If you’re installing a lightweight battery and motor that you expect to use mostly as an assist to active pedaling, your current brakes may be fine. Disc brakes provide better stopping power, especially in wet conditions, but a good rim brake can suffice for commuting-focused rides. Toll said he spent three years riding a DIY 1,000-watt ebike with mechanical V-brakes (the kind you might see on a 10-year-old mountain bike), and it worked out well. “It’s more about the quality of the brake,” he said. At a minimum, though, check your brake pads and performance, or have a shop do a tune-up, when you’re installing a kit.

Many ebike kits and motors come with replacement brake levers, or sensors that can attach to your existing levers. These shut off the motor when pressed so that your motor stops pushing immediately when you mean to stop. I haven’t found them helpful on my own 250-watt setup (more on that in a bit), but there’s no harm in installing them.

Where should you buy a conversion kit?

Side view of a bicycle that we coverted into an Ebike using a conversion kit.
The cables running from the front-hub motor to the throttle button on the handlebar, and then to the battery on the rack, are held in place by zip ties and Velcro. (The cables sagging off the top tube could use some attention.) Photo: Kevin Purdy

There’s no one ebike kit that I—or anyone—can recommend for most riders and bikes. But Adam Ostlund, Micah Toll, and Karl Gesslein, ebike enthusiast and author at, all offered one bit of buying advice: Never try to “save money” by hunting for cheaper batteries. A cheap battery is almost always disappointing—and sometimes dangerous.

Bike batteries usually consist of a series of 18650 cells that are connected to one another and a battery-management system and then packaged into various shapes. Reputable battery makers and ebike-kit sellers use the best-quality cells from brand names like LG, Panasonic, and Samsung. In contrast, most discount sellers use lesser cells, from lesser-known makers, that have diminished capacity, voltage, and longevity, and their controllers can be equally suspect. Buy from a dealer with an established presence and return policy.

You can often find motors, batteries, controllers, wires, throttles, sensors, and other accessories sold separately, but unless you have a few conversions under your belt, you’re better off with an all-in-one kit. Kit makers have spent a lot of time testing how components work together, and they should be available for troubleshooting. Ostlund noted in our interview that Electrify Bike custom-programs some of its kit controllers so riders aren’t stuck with the often aggressive acceleration curves of some motors that are meant more for delivery workers than for weekend warriors.

Ebike-kit companies that were mentioned by the experts I talked to, are linked in ebike-enthusiast subreddits, and have generally built a good reputation include:

What about Swytch kits?

Search online for ebike kits (or in the comments posted on this article after its original publication), and you’ll see Swytch mentioned a lot. It’s a UK-based company, but it has a US warehouse for returns and distribution, as well as a one-year warranty on most parts. The company offers 250-watt, front-hub-based full conversion kits for bikes with 26-inch and 700c wheels, as well as for Brompton folding bikes. You have to preorder your customized kit, and you might wait a while, as Swytch prepares and ships kits in batches.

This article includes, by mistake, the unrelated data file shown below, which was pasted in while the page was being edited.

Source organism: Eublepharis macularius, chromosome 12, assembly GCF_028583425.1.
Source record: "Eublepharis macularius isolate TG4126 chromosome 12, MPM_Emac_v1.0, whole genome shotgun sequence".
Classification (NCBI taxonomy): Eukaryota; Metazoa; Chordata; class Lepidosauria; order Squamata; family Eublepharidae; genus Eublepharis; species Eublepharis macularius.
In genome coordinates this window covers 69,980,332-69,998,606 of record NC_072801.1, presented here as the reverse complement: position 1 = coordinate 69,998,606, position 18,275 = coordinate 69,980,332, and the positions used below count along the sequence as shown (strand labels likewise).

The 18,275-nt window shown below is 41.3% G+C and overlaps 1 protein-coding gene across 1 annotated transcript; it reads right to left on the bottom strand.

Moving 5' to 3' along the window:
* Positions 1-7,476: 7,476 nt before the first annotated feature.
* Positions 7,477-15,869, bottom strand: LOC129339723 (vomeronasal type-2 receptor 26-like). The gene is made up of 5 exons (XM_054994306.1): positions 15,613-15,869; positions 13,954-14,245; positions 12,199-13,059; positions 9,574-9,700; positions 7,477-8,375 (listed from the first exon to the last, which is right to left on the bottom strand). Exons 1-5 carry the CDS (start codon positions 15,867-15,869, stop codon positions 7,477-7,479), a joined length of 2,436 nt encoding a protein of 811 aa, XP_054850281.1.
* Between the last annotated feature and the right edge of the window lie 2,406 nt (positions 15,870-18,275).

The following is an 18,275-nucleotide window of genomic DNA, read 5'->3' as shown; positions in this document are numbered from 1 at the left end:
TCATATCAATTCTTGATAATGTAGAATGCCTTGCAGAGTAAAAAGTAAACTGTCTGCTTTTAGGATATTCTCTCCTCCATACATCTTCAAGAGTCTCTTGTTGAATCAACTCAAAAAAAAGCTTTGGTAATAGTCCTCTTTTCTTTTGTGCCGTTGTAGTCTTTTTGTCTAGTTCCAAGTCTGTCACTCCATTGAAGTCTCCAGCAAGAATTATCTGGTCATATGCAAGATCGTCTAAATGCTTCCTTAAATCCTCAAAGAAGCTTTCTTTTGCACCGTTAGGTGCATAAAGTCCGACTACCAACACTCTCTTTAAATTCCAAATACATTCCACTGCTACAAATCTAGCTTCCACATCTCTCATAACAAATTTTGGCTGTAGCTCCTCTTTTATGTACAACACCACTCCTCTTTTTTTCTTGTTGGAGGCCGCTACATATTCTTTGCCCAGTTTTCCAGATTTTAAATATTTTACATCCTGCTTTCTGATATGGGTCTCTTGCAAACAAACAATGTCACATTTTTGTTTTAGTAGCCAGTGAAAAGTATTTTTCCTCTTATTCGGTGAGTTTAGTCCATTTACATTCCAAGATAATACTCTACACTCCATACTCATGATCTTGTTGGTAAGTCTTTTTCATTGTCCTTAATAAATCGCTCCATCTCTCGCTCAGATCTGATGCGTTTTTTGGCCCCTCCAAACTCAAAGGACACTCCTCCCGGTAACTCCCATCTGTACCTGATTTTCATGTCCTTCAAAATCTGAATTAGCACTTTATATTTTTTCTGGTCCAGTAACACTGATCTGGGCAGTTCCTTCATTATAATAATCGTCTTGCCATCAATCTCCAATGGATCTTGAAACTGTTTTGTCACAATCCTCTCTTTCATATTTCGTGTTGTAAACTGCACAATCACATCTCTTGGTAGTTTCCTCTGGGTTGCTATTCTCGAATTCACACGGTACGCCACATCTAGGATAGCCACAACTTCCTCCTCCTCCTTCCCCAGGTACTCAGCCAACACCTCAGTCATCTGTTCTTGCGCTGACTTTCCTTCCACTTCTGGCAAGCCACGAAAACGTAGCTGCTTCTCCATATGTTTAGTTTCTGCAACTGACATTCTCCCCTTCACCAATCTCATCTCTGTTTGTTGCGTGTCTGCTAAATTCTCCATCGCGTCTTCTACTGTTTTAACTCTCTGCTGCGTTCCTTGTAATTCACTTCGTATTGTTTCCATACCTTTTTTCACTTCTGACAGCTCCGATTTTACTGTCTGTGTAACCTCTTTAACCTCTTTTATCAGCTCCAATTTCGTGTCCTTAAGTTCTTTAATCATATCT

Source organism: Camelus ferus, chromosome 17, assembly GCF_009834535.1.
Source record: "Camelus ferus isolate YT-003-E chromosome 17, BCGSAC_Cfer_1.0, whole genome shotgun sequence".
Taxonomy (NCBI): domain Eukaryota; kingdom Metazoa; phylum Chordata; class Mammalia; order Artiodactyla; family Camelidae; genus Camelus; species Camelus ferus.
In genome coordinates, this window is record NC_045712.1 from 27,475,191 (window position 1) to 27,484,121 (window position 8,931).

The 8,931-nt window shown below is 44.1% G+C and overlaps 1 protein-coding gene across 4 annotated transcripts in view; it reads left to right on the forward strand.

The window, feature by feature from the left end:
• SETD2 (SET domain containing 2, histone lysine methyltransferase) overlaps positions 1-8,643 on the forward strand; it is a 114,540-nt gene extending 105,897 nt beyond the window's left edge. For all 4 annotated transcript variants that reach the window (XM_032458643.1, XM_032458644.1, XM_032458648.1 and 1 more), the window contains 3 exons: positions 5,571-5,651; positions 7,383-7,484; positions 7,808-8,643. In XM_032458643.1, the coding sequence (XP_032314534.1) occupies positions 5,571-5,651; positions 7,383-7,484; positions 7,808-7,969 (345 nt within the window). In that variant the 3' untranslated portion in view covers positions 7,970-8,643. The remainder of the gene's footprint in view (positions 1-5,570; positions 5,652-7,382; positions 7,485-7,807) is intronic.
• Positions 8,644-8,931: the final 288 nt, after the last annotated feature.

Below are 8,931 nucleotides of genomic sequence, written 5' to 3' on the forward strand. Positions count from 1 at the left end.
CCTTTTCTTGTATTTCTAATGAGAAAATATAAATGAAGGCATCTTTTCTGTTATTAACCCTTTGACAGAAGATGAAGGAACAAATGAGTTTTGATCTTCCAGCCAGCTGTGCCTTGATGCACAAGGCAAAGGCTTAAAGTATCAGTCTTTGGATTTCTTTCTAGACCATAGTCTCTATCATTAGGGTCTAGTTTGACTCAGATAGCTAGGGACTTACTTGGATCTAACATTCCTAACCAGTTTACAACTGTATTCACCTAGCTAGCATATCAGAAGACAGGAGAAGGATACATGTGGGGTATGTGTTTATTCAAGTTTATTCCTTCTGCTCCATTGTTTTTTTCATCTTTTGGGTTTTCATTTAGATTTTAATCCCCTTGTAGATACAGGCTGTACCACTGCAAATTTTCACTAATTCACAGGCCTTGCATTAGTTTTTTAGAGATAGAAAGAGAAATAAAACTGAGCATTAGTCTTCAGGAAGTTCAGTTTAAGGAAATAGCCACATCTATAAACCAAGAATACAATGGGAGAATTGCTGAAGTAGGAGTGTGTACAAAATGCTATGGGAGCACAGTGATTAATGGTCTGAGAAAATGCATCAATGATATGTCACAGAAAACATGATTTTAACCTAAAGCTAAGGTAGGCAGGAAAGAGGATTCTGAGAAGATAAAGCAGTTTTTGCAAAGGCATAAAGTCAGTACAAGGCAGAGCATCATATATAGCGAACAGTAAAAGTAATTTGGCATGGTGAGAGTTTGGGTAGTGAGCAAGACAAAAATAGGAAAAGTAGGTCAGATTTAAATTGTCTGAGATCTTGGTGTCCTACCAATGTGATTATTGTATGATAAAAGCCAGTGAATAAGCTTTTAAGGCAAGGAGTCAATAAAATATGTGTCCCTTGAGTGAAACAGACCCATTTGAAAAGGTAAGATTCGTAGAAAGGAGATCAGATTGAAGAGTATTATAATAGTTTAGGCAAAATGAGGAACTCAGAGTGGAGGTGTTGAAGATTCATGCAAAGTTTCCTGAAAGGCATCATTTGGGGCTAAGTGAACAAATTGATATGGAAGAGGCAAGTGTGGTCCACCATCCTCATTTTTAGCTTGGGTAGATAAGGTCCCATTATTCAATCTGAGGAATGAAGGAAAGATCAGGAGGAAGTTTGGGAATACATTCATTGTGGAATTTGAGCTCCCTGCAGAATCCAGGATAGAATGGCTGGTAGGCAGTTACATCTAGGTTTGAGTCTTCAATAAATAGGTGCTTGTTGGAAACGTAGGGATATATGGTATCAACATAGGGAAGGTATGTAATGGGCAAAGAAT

Swytch’s main hook is its unique battery and connector, which clicks on and pops off your front handlebars at the press of a button. Most people have room on their bikes there, and the design simplifies removing the battery when you’re locking up. Swytch recently announced the smartphone-ish–sized Air battery for those who value even more portability, and lighter weight, over range.

Swytch sent me a test kit for my own bike—a 2018 Norco belt-drive hybrid with 700c wheels—with a Pro battery (30-mile range) and both a cadence sensor and a throttle. After jumping on a video call to double-check my fork dropout width measurement (an important detail for any conversion kit), I ran the cables and installed the kit without much hassle.

My bike is already on the heavy side, and I’m biking for errands or recreation more than personal records, so the roughly 3 pounds of difference that Swytch’s motorized front wheel adds is tolerable. You’re more likely to notice the 4-pound battery on the handlebars, but that feeling soon disappeared for me—and so did hills, and starting on an incline, and feeling weighed down by cargo.

There are better ebikes for those committed to riding electric every time or for those interested in commuting longer (or steeper) distances with less pedaling, but I’ve enjoyed the versatility of the Swytch kit for weekend trips and weekday errands. If hauling a battery around will be a pain, or the ride is real short and my knees feel great, I can skip it. If I want a faster, smoother ride, I can grab the battery and head out. If bike space and versatility are a priority for you, the Swytch kit is worth considering.

If you’re unsure about any aspect of your conversion, look for your bike model on the Endless Sphere forum or the r/ebikes subreddit, or simply search the web for your bike name plus “ebike.” Bike owners who have stealthily converted their bikes into electric-powered dynamos love to tell people about it. Not that I’d know anything about that.

This article was edited by Christine Ryan.